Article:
Afonso Costa: Portugal (Makers of the Modern World)


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At the end of the 15th century, Portugal expelled some local Sephardic Jews , along with those refugees who had come from Castile and Aragon after In addition, many Jews were forcibly converted to Catholicism and remained as conversos. Many Jews remained secretly Jewish , in danger of persecution by the Portuguese Inquisition. In , 3, New Christians were massacred in Lisbon. On 22 April , they caught sight of land in the distance. This was the coast of what would later become the Portuguese colony of Brazil.

The real goal of the expedition, however, was to open sea trade to the empires of the east. Trade with the east had effectively been cut off since the Conquest of Constantinople in Accordingly, Cabral turned away from exploring the coast of the new land of Brazil and sailed southeast, back across the Atlantic and around the Cape of Good Hope.

Cabral reached Sofala on the east coast of Africa in July Cabral's fleet then sailed east and landed in Calicut in India in September No longer would the Muslim Ottoman occupation of Constantinople form a barrier between Europe and the east. Ten years later, in , Afonso de Albuquerque , after attempting and failing to capture and occupy Zamorin 's Calicut militarily, conquered Goa on the west coast of India.

In , Francisco de Almeida was engaged to improve Portuguese trade with the far east. Accordingly, he sailed to East Africa. Several small Islamic states along the coast of Mozambique — Kilwa , Brava and Mombasa —were destroyed or became subjects or allies of Portugal. By the 16th century, the two million people who lived in the original Portuguese lands ruled a vast empire with many millions of inhabitants in the Americas, Africa, the Middle East and Asia.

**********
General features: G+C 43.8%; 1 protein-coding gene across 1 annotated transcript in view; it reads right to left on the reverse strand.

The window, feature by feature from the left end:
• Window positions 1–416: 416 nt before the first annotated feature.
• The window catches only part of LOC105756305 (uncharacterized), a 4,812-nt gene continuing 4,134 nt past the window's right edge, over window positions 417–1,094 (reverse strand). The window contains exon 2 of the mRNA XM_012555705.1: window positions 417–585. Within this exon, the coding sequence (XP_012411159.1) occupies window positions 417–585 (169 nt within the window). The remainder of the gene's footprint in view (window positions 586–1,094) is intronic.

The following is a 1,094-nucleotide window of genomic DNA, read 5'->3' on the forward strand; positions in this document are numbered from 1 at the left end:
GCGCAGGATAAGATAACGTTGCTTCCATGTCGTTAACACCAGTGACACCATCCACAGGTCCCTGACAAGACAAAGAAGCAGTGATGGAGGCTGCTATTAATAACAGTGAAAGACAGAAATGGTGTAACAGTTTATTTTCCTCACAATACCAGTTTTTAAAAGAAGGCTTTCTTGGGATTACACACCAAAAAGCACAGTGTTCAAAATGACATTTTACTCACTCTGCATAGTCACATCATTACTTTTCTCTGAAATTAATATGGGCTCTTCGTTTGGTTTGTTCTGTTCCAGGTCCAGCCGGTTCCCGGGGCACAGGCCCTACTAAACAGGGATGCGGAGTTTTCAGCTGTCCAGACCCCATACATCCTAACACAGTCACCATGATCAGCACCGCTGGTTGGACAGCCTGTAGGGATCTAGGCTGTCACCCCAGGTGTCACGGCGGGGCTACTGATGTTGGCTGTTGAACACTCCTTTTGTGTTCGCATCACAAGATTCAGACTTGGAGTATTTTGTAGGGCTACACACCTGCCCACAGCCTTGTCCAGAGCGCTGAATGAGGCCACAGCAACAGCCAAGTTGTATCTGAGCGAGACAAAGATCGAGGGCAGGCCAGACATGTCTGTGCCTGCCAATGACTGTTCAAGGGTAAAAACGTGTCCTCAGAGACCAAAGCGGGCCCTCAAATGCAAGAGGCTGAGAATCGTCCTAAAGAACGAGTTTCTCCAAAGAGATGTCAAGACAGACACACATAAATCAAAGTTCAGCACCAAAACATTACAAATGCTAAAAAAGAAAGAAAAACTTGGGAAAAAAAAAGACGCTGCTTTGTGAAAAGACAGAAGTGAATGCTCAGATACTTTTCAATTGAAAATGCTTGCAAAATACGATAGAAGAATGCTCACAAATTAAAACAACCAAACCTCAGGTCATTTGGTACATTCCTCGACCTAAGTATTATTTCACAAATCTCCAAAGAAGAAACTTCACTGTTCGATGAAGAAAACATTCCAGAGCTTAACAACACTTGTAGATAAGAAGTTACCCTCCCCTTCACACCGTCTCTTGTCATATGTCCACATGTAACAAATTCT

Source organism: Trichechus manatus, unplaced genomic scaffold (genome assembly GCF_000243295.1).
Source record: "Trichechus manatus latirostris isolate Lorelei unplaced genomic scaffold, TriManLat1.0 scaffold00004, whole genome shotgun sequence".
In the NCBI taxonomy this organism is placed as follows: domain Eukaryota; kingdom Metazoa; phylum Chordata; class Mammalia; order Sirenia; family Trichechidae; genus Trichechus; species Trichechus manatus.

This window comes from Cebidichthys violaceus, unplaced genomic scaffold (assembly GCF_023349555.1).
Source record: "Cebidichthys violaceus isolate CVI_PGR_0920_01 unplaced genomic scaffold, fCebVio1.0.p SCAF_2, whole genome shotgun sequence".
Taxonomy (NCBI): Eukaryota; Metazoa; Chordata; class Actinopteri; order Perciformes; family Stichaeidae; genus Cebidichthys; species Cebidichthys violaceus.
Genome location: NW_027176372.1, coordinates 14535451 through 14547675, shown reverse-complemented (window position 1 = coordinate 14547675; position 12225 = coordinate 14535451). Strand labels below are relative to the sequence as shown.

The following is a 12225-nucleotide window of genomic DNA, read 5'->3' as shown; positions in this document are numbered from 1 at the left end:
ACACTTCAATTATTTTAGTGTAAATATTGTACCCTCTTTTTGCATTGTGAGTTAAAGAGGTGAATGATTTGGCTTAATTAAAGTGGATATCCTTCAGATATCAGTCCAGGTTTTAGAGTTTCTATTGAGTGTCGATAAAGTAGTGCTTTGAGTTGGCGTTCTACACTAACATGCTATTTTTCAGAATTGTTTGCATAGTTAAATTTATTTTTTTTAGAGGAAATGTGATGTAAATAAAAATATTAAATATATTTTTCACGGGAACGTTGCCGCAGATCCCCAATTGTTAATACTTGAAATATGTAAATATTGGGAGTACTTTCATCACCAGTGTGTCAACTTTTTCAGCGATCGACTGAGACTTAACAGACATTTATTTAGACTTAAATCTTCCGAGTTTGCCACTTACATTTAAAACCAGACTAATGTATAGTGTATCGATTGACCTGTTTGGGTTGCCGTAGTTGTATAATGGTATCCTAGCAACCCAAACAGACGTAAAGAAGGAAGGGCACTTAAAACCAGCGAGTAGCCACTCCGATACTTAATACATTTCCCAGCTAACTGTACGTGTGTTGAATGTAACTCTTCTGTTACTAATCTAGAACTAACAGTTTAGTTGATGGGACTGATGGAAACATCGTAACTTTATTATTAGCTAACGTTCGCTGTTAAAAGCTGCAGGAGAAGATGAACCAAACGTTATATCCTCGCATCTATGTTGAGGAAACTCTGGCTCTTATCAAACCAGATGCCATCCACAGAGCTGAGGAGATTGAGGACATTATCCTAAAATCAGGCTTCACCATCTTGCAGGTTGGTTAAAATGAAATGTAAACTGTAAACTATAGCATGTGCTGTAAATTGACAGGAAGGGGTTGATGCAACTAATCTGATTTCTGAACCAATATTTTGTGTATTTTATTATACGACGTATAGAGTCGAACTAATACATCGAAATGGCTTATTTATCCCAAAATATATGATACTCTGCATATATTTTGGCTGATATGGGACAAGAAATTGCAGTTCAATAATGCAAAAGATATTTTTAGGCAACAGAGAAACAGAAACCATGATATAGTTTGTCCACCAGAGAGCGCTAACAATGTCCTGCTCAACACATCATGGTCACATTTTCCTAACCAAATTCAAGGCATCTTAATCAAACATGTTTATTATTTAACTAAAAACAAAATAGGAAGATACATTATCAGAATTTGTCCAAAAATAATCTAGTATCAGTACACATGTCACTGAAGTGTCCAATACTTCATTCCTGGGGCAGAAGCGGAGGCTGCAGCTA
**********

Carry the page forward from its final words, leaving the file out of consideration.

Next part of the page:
From , the Portuguese had reached China and Japan. Hormuz , in the Persian Gulf , was seized by Afonso de Albuquerque in , who also entered into diplomatic relations with Persia. In , a force under Antonio Correia conquered Bahrain and ushered in a period of almost 80 years of Portuguese rule of the Persian Gulf archipelago [43]. East of Malacca, Albuquerque sent Duarte Fernandes as envoy to Siam now Thailand in and dispatched to the Moluccas two expeditions , , which founded the Portuguese dominion in Maritime Southeast Asia.

The Portuguese established their base in the Spice Islands on the island of Ambon.

Afonso Costa

Japan , accidentally reached by three Portuguese traders in , soon attracted large numbers of merchants and missionaries. In , one of the ships in the expedition that Ferdinand Magellan organized in the Spanish service completed the first circumnavigation of the globe.

By mid-August, the Duke was only 10 kilometers from the city. This cleared the way for Philip to create an Iberian Union spanning all of Iberia under the Spanish crown. With these titles, the Duke of Alba represented the Spanish monarch in Portugal and was second in hierarchy only after King Philip in Portugal. He held both titles until his death in The Prior of Crato held out in the Azores until , and he continued to seek to recover the throne actively until his death in Impostors claimed to be King Sebastian in , , and After the 16th century, Portugal gradually saw its wealth and influence decrease.

Portugal was officially an autonomous state, but in actuality, the country was in a personal union with the Spanish crown from to England had been an ally of Portugal since the Treaty of Windsor in , but war between Spain and England led to a deterioration of the relations with Portugal's oldest ally and the loss of Hormuz in From to , the Dutch—Portuguese War led to invasions of many countries in Asia and competition for commercial interests in Japan, Africa and South America.

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In , the Dutch seized Salvador , the capital of Brazil; [61] in , they seized Pernambuco in northern Brazil. The Dutch intrusion into Brazil was long-lasting and troublesome to Portugal. Beginning with a major Spanish—Portuguese military operation in , this trend was reversed, and it laid the foundations for the recovery of remaining Dutch-controlled areas. The other smaller, less developed areas were recovered in stages and relieved of Dutch piracy in the next two decades by local resistance and Portuguese expeditions.